There are two things you need to know about Neal Brennan: he’s one of the funniest writers alive, and he has a new stand-up special called Women and Black Dudes, which premieres on Saturday at 12 a.m. EST on Comedy Central. After years of success as the co-creator and writer of Chappelle’s Show, Brennan is coming to his first stand-up special armed with jokes about his views on women and race relations.
While doing the usual media rounds for his special, Brennan participated in a candid interview with Buzzfeed, where he actually spoke about his relationship with Dave Chappelle following the fallout of the show's abrupt end. Here is the quote:
One of the reasons Chappelle quit the show, he says, is because he worried that sketches like the “Pixie” sketch were giving ammo to racists. And while he wasn’t referring to you, he went on Oprah and talked about a white staffer laughing too hard at that sketch. Did it take you a while after that to feel comfortable enough to return to racial comedy?
NB: Yeah, but eventually, it’s like, it’s so in me. The irony of what happened between us, though, is everyone saw it as this racial thing, but it wasn’t. What happened was post-racial. I wasn’t arguing with your black hero, I was arguing with my fucking friend of 15 years. We were arguing about racial comedy, but ultimately, I was arguing with my pain-in-the-ass friend. The way you have a television relationship with him, I have an actual relationship with him. Oprah and Dave made it into this racial thing, and I didn’t see it that way. We were arguing about racial comedy, but we were arguing about a lot of shit. And there are some people who act like you can’t disagree with a black person. It’s like, “No, I do fucking disagree with him.” I was judging him for the content of his character! I was living Dr. King’s dream!
He also revealed that he has spoken to Chappelle since their initial fallout, but it seems like the relationship between the two is still damaged.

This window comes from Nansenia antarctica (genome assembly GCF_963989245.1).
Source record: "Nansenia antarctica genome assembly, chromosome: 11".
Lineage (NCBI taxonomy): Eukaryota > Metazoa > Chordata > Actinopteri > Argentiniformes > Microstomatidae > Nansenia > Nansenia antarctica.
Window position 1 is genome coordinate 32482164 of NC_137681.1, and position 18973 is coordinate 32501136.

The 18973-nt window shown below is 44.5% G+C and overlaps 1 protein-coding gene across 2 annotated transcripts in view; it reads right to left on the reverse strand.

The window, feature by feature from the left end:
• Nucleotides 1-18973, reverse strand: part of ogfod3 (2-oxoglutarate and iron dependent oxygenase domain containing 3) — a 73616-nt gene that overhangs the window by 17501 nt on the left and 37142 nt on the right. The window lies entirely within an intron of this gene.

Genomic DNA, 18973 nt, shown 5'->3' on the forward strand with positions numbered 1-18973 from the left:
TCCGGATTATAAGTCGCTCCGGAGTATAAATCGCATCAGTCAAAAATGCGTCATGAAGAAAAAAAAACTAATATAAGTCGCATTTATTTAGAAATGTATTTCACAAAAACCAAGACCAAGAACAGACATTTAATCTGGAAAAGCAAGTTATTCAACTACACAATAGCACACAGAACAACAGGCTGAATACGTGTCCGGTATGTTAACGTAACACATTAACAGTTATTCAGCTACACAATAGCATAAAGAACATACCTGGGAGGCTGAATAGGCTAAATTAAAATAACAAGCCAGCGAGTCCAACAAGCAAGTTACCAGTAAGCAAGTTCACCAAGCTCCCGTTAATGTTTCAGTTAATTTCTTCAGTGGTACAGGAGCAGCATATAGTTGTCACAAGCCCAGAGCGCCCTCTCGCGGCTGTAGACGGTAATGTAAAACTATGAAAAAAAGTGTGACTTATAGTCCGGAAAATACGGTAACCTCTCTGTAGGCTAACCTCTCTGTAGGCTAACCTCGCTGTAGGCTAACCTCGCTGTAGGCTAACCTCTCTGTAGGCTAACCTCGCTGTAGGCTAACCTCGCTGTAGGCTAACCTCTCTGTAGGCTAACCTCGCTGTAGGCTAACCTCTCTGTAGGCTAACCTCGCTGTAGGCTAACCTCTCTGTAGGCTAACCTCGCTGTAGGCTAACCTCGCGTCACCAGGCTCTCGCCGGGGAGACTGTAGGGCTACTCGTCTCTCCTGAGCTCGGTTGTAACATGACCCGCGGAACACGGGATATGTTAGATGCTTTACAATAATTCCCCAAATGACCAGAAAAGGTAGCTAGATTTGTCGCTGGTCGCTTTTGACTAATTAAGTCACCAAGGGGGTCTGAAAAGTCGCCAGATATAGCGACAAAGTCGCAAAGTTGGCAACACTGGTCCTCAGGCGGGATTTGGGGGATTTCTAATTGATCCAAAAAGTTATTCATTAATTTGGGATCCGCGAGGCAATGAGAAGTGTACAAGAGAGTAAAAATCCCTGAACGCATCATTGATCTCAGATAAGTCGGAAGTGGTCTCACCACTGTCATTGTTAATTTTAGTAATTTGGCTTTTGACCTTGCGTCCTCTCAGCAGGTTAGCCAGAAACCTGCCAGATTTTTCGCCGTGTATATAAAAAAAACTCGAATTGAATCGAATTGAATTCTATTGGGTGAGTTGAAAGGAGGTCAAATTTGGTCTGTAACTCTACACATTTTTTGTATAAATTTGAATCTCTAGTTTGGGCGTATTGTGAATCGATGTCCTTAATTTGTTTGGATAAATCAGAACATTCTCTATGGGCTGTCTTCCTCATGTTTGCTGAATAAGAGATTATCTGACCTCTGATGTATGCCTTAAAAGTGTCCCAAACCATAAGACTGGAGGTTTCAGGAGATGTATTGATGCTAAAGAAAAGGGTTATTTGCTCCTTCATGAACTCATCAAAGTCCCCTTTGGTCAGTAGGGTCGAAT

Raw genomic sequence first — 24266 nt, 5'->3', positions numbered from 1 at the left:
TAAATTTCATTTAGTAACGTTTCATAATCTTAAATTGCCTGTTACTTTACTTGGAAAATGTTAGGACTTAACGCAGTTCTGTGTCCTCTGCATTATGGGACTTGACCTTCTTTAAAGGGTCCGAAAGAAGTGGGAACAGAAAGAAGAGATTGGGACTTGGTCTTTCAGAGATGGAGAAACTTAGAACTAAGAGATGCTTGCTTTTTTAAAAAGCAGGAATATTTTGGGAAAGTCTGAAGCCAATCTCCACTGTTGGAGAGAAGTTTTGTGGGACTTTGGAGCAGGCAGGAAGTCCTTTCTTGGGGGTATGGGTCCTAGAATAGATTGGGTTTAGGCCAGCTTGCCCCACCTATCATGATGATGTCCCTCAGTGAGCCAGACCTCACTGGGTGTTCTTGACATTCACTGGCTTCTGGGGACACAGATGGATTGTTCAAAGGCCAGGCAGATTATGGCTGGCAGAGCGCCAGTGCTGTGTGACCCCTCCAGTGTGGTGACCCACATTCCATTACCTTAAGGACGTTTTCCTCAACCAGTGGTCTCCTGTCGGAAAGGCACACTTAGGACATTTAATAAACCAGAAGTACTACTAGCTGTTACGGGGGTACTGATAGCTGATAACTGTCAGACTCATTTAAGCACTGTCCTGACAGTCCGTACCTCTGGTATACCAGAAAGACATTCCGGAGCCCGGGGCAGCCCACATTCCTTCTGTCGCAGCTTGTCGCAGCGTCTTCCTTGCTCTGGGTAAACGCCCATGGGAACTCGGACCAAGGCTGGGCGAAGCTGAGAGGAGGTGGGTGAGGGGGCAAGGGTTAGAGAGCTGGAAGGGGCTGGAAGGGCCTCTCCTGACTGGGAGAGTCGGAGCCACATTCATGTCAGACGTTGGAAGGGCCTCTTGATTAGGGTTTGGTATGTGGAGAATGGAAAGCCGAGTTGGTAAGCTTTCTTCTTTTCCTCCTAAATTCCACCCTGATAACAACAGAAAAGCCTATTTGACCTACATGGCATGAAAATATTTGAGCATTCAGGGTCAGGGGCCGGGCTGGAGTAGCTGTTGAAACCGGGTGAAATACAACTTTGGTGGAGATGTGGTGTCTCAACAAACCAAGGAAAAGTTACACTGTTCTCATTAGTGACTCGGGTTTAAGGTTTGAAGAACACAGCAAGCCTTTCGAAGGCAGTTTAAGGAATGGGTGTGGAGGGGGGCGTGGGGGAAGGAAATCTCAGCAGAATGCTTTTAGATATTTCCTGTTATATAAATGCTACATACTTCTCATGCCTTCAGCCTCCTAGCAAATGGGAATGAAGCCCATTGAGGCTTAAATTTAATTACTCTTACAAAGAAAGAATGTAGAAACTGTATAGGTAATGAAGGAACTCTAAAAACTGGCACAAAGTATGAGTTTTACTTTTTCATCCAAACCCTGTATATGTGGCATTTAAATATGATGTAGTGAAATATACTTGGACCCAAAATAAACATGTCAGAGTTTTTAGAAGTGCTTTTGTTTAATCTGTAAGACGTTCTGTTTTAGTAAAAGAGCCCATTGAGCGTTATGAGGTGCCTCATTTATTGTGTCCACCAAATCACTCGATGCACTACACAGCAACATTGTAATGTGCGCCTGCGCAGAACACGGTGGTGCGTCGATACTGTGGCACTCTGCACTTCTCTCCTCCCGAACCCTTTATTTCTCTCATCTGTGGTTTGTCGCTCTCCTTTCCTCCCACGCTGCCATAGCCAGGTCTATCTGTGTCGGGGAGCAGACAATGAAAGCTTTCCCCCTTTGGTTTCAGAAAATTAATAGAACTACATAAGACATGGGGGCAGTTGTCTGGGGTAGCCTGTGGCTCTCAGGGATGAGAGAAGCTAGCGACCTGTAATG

NB: Whatever day George Carlin died, whenever that was [June 22, 2008]. I went to the Comedy Store — it has a big window where you can see who’s on stage. I parked and then went and saw that it was Dave and then got in my car and was like, “Fuck it,” and drove away and then was like, you know, “Let me just say hi to him.” We’d had one argument over the phone, after he did Oprah, and hadn’t spoken since. So I watched him and he was really funny. He got offstage and I put my hand on him. He looked like he saw a ghost. We ended up talking on Sunset Boulevard for like three hours on a Sunday night into Monday morning — until probably 3:45. The funniest part was, all these comedians that knew we weren’t talking — it was, like, relatively famous in the comedy community — and then they see these two guys, walking past, and they’re probably thinking, are you going to fight? Even now when me and Dave are together, people are watching us to see if we’re going to fight or maybe write a sketch.
Check out the whole piece to find out more about Brennan's writing process for the show, as well as stories about his early days and his thoughts on SNL's recent race controversy.
Women and Black Dudes airs tomorrow night at 12 a.m. EST on Comedy Central.